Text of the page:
Tax man got you down? Then make your way to St. John Evangelical Lutheran Church in Riverdale, MD, where Wolf Pack Theatre Company’s current production of Love, Sex, and the I.R.S., is sure to put a smile on your face, and is guaranteed to tickle your funny bone. Written by William Van Zandt and Jane Millmoore, and Directed by William Leary, this hilarious farce set in the disco-era of the late 1970’s is loaded with lies, deceit, mistaken identity, cross-dressing, and plenty of sight gags.
Jon Trachtman and Leslie Arthur are out of work musicians who room together in New York City. To save money, Jon has been filing tax returns listing the pair as a married. The day of reckoning comes when the Internal Revenue Service informs the “couple” they’re going to be investigated by a Mr. Spinner. Leslie masquerades as a housewife, aided by Jon’s fiancee, Kate. Complicating matters further, Leslie and Kate are having an affair behind Jon’s back. All that’s left is for the audience to sit back and watch the hilarity ensue.
Director William Leary (who also serves as the Set Designer) has done a wonderful job of converting the small stage of the church sanctuary into a cramped 1970’s era NYC loft. Vinyl albums cover much of the gaudy wallpaper. Various staples of the time period appear all over the stage, from the very bright lava lamps and fiber optic lights, to the bear-skin rugs, afghan wall hangings, and other sundry tchotchkes. Near the exit that leads to the kitchen is a stop light that flashes yellow through the entire show, almost as if to warn you of the caution that lies ahead.
In regards to Mr. Leary’s direction, he has done a good job of maneuvering the upwards of eight actors who appear on stage at any given time without any train wrecks, which is no small feat given the number of quick entrances and exits. He did make a curious decision in casting a female in the role of Mr. Jansen, and making the character Mrs. Jansen. I found this choice to be detracting from one of the facets of the script. Jansen is the quintessential male chauvinist pig, playing grab-ass with the females of the show, sucking down beer, and in general just being a jerk. The choice Mr. Leary made could quite possibly have been out of necessity, as there is often of shortage of males in community theater.
Costume Designers Dannielle Beitzell and Eileen Murray Kraft are due high praise for the wonderful costumes seen throughout the show. Jon’s blue jacquard pants with mint shirt, topped off with a brown leather fringe vest is beautifully appropriate. Not to mention Leslie’s red bell bottoms (which appear to be velvet) with orange flares. Kate’s striped sweater dress with knee high socks fits the time period perfectly. And then there is the first time Leslie appears in drag. In a nuclear bright red wig, with a short, shiny copper dress, he (she?) looks like a futuristic fembot (and I don’t mean that in a bad way.)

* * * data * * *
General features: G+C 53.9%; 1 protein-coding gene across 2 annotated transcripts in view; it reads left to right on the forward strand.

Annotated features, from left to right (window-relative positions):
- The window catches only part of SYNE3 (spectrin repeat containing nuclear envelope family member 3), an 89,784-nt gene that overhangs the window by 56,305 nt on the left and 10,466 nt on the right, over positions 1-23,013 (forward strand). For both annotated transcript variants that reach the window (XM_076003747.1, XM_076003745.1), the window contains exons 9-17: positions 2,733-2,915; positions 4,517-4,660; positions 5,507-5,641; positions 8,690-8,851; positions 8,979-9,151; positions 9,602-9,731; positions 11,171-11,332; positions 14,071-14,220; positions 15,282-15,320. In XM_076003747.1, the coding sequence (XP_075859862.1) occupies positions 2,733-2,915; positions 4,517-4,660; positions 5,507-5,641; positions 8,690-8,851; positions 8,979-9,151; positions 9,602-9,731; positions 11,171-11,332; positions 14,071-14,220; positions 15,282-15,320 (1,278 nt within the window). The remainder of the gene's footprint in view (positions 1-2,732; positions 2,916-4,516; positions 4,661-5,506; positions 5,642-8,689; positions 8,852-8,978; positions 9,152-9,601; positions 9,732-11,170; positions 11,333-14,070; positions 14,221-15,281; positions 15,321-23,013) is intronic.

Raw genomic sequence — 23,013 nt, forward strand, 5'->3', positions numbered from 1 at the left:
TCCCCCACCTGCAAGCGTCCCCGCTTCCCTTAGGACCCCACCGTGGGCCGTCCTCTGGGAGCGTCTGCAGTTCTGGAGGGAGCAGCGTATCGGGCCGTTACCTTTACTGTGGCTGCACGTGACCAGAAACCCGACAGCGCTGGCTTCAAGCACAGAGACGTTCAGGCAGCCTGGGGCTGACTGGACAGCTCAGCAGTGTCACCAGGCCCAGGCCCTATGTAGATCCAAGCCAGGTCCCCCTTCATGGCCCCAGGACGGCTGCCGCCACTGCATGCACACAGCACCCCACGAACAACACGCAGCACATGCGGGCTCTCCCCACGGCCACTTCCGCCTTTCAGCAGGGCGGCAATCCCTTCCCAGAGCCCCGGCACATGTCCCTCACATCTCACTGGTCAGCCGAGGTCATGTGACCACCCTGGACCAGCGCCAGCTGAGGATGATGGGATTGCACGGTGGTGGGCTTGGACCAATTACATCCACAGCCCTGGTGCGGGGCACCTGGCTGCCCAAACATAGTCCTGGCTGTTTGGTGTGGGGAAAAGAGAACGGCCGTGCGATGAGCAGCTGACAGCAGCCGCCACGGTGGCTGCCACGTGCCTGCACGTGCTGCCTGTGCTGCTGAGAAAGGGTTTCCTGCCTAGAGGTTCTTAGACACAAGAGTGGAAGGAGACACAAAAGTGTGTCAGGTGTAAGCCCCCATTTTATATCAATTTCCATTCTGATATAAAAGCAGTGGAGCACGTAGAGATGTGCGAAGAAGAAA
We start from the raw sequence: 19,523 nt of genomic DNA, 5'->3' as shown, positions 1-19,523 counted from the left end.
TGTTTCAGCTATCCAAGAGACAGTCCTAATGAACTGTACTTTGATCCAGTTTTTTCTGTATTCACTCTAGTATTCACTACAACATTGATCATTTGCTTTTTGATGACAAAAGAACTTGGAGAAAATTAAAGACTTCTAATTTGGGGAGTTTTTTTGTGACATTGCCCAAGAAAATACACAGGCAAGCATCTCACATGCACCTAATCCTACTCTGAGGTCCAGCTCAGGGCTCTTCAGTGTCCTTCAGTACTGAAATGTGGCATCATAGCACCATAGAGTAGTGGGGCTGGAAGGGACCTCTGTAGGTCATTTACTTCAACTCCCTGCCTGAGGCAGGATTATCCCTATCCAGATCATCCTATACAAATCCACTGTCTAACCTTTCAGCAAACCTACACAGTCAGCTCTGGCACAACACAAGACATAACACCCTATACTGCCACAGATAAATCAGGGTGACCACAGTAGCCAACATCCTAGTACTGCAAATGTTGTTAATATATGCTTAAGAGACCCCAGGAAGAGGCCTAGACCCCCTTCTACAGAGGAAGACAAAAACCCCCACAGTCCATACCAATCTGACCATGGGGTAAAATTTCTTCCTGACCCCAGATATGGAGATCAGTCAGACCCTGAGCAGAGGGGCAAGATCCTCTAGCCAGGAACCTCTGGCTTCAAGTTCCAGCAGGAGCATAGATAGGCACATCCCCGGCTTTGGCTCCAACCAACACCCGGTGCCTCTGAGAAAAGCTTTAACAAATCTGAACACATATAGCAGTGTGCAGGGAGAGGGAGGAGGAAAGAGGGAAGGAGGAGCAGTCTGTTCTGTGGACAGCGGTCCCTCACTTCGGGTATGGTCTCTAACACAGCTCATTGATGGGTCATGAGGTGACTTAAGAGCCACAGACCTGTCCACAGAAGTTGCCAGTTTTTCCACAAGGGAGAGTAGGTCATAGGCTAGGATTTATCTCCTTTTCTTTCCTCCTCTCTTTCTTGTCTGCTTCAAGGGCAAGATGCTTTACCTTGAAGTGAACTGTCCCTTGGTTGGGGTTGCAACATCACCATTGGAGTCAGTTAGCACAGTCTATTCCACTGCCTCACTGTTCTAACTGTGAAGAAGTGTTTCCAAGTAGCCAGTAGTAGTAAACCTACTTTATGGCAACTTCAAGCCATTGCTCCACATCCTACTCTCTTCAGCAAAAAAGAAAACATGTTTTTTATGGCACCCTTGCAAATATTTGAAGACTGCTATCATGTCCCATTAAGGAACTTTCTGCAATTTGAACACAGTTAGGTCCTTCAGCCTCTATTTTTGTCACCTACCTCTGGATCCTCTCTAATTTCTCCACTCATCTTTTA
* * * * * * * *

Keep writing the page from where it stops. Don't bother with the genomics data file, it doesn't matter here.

The performances in the show were generally strong, though there were a couple of periods of what appeared to be confusion by actors on stage (perhaps dropped lines due to opening night jitters.) Aref Dajani, as Arnold Grunion, makes the most of his brief time on stage. Portraying a derelict street drunk trying to make a quick buck, Mr. Dajani’s blank stare and voice immodulation are charmingly funny. Lauren Patton is perfect as the deer-in-the-headlights, ditzy blonde girlfriend of Leslie, Connie. Lorraine Bouchard, as the aforementioned Mrs. Jansen, did an admirable job, though much of her dialogue just didn’t ring true due to the reasons stated previously.
Stanley Livengood (Floyd Spinner) and Susan L. Smithers (Vivian Trachtman) were simply wonderful to watch on stage. Livengood, as the IRS man, with his horn-rimmed glasses and higher intonated Droopy the Dog vocal lilt, had the audience in stitches. When he was chasing Kate around the stage and ripped open his shirt, there were audible gasps. Smithers came through the front door like a freight train and didn’t let up until the final curtain, except when passed out on the floor in a drunken stupor. With a booming voice and an oh-so-great sneer, all eyes were on her whenever she was on stage. Vanessa Berben played Kate Dennis with just the right amount of innocence and confidence, with her big doe eyes and movie star smile, making her seemingly irresistible to the men in the show.
Which brings us to the two main characters of the show. Brian Thomas Wise, as Jon, gave an admirable effort, but at times seemed unsure of his lines. He was however, quite droll during scenes in which he was confident with his dialogue, which was a nice contrast to Dwayne Allen’s portrayal of Leslie Arthur. Make no bones about it, this show succeeds or fails on performance of the role of Leslie. And in this case, Mr. Allen comes through. His Leslie had enough energy for the whole cast. Bounding all over the stage, and in and out (and in again) of drag all evening, Mr. Allen tackled the show with zest.
Running Time: 2 hours and 20 minutes, with 2 brief intermissions.
Love, Sex, and the I.R.S. plays through April 16, 2016 at Wolf Pack Theatre Company, at St. John Evangelical Lutheran Church – 5820 Riverdale Road, East Riverdale, MD 20737. For tickets call the box office at 240-271-5471, or purchase them online.